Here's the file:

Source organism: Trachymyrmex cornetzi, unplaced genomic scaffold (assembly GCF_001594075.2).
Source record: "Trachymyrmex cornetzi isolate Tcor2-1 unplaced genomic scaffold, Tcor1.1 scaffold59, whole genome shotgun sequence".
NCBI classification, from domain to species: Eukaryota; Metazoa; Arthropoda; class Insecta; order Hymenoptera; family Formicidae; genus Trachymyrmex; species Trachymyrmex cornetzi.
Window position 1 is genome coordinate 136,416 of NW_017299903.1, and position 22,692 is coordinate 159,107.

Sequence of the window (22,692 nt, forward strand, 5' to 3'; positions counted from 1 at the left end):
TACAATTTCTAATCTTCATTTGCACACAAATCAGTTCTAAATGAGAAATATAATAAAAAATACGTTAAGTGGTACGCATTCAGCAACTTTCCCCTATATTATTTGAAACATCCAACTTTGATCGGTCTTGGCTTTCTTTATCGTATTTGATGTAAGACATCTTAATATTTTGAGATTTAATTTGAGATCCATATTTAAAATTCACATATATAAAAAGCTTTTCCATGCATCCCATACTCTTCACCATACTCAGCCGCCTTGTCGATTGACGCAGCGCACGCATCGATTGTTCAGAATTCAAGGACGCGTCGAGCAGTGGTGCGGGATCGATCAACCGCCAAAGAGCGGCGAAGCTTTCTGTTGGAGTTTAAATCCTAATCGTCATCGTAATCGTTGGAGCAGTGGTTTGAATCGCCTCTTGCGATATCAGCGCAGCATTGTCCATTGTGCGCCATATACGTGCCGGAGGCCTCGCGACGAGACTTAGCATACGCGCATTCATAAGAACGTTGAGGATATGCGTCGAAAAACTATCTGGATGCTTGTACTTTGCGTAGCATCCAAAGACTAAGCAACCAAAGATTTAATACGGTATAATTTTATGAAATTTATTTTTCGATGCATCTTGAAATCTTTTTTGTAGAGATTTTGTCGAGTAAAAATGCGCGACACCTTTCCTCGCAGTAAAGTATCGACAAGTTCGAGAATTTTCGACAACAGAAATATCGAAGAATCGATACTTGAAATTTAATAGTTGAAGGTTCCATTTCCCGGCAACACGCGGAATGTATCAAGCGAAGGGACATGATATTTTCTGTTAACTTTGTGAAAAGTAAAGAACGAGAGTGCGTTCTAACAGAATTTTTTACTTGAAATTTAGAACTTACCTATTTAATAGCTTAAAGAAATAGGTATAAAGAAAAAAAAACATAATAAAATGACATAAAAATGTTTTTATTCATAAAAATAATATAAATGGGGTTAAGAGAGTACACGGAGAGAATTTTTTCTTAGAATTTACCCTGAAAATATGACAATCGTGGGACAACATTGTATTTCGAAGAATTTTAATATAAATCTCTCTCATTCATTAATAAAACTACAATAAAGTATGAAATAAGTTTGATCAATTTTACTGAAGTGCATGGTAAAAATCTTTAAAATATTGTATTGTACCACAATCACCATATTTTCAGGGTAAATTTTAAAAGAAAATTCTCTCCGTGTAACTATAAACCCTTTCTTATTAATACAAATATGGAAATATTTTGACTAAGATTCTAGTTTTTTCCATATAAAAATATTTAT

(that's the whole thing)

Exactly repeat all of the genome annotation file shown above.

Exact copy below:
Source organism: Trachymyrmex cornetzi, unplaced genomic scaffold (assembly GCF_001594075.2).
Source record: "Trachymyrmex cornetzi isolate Tcor2-1 unplaced genomic scaffold, Tcor1.1 scaffold59, whole genome shotgun sequence".
NCBI classification, from domain to species: Eukaryota; Metazoa; Arthropoda; class Insecta; order Hymenoptera; family Formicidae; genus Trachymyrmex; species Trachymyrmex cornetzi.
Window position 1 is genome coordinate 136,416 of NW_017299903.1, and position 22,692 is coordinate 159,107.

Sequence of the window (22,692 nt, forward strand, 5' to 3'; positions counted from 1 at the left end):
TACAATTTCTAATCTTCATTTGCACACAAATCAGTTCTAAATGAGAAATATAATAAAAAATACGTTAAGTGGTACGCATTCAGCAACTTTCCCCTATATTATTTGAAACATCCAACTTTGATCGGTCTTGGCTTTCTTTATCGTATTTGATGTAAGACATCTTAATATTTTGAGATTTAATTTGAGATCCATATTTAAAATTCACATATATAAAAAGCTTTTCCATGCATCCCATACTCTTCACCATACTCAGCCGCCTTGTCGATTGACGCAGCGCACGCATCGATTGTTCAGAATTCAAGGACGCGTCGAGCAGTGGTGCGGGATCGATCAACCGCCAAAGAGCGGCGAAGCTTTCTGTTGGAGTTTAAATCCTAATCGTCATCGTAATCGTTGGAGCAGTGGTTTGAATCGCCTCTTGCGATATCAGCGCAGCATTGTCCATTGTGCGCCATATACGTGCCGGAGGCCTCGCGACGAGACTTAGCATACGCGCATTCATAAGAACGTTGAGGATATGCGTCGAAAAACTATCTGGATGCTTGTACTTTGCGTAGCATCCAAAGACTAAGCAACCAAAGATTTAATACGGTATAATTTTATGAAATTTATTTTTCGATGCATCTTGAAATCTTTTTTGTAGAGATTTTGTCGAGTAAAAATGCGCGACACCTTTCCTCGCAGTAAAGTATCGACAAGTTCGAGAATTTTCGACAACAGAAATATCGAAGAATCGATACTTGAAATTTAATAGTTGAAGGTTCCATTTCCCGGCAACACGCGGAATGTATCAAGCGAAGGGACATGATATTTTCTGTTAACTTTGTGAAAAGTAAAGAACGAGAGTGCGTTCTAACAGAATTTTTTACTTGAAATTTAGAACTTACCTATTTAATAGCTTAAAGAAATAGGTATAAAGAAAAAAAAACATAATAAAATGACATAAAAATGTTTTTATTCATAAAAATAATATAAATGGGGTTAAGAGAGTACACGGAGAGAATTTTTTCTTAGAATTTACCCTGAAAATATGACAATCGTGGGACAACATTGTATTTCGAAGAATTTTAATATAAATCTCTCTCATTCATTAATAAAACTACAATAAAGTATGAAATAAGTTTGATCAATTTTACTGAAGTGCATGGTAAAAATCTTTAAAATATTGTATTGTACCACAATCACCATATTTTCAGGGTAAATTTTAAAAGAAAATTCTCTCCGTGTAACTATAAACCCTTTCTTATTAATACAAATATGGAAATATTTTGACTAAGATTCTAGTTTTTTCCATATAAAAATATTTAT